Written By Tori
Our group gazed eagerly at the ocean as we arrived to the city of Essauoria. We loved the mountains, but it was nice to smell the crisp air of the beach and know we could rest these next couple days. Almost immediately after we settled into our hostel, the group discussed dinner options. Sheldon often suggests the best restaurants; it is considered to be his super power. He shared information on an authentic Italian restaurant that cost only around thirty dollars for three courses- something almost unheard of in the US. I firmly believe that Clemente died of happiness when he saw his coffee and chocolate mousse come out. The night ended with us walking back to the hotel near the beach. Eliana, being the curious person she is, stopped and tried find out why a bunch of tourists were clumped together cheering. Our group was pleased to see our friends from the hostel we stayed in Marrakech doing street performances. The rest of the time in this city was practicing our bargaining skills and getting ready to travel to Agadir.
Our bus to Agadir was filled with so many twists and turns that almost everyone in our group got car sick. Don’t worry, we’re all fine. Most of the time on the bus was spent distracting ourselves by listening to the conversations of a group of US military cadets that was directly in front of us. When we arrived, our group was greeted by Tasnim from Dar Si Hmad—one of our many friends from the NGO we would learn from over the course of the next week. After dinner at the office, we were driven to the hotel. Most students who traveled all day would go to bed, but our group decided to have a costume party. At this party, we played card games and listened to CNN (the only channel in English) while dressed completely ridiculously. It was probably one of the most exciting parties all of us have been to in our lifetime.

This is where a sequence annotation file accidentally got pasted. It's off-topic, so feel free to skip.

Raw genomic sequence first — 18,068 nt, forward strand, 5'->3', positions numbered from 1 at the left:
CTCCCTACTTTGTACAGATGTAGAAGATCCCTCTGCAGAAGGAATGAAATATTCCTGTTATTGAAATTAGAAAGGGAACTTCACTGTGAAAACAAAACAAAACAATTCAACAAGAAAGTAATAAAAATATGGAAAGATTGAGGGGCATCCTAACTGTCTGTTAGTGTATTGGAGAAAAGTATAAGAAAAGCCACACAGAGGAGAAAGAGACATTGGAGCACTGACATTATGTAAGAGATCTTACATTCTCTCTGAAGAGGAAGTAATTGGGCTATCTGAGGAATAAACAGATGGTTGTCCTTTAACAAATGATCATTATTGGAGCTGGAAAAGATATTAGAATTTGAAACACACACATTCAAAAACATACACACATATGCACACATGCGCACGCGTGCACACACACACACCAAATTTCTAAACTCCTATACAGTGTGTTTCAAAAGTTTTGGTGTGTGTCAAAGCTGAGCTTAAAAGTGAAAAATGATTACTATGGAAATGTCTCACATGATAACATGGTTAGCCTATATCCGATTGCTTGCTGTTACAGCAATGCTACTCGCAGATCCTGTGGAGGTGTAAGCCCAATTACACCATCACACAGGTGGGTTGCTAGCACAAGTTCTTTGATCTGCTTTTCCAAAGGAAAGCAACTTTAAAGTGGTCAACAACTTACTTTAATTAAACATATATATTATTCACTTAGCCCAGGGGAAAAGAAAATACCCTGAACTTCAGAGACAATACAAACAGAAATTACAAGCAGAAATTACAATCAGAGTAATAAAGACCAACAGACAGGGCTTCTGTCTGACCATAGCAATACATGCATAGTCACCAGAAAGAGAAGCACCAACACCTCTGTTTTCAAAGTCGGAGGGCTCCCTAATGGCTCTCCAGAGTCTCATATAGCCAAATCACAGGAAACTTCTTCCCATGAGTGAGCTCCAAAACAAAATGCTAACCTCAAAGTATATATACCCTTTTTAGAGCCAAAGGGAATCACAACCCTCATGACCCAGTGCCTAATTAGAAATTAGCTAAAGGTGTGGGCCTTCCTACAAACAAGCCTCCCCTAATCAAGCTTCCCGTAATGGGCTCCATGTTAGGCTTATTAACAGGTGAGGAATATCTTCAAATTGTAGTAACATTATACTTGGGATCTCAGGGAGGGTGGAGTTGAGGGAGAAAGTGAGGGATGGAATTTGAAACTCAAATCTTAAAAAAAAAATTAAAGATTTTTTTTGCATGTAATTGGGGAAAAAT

We only had one full day in Agadir, but the day was stacked with activities. In the morning, we learned more about Dar Si Hmad’s inception and all the programs they offered during orientation. One of the projects we focused on throughout the week was their fog harvesting program. Dar Si Hmad created a system that uses large nets to catch the fog that come through the mountains. The fog water is mixed with well water and supplies beneficiary families directly to their homes. This program has saved women copious amount of time since they don’t have to walk long distances to get water from wells. Later in the day our group listened to a lecture on the Amazigh and got a tour in a Amazigh Museum where we learned about the symbolism behind the artifacts left behind by this indigenous group to Morocco. Finally we went shopping in the Souq El Hed- a very large market before returning to our hotel.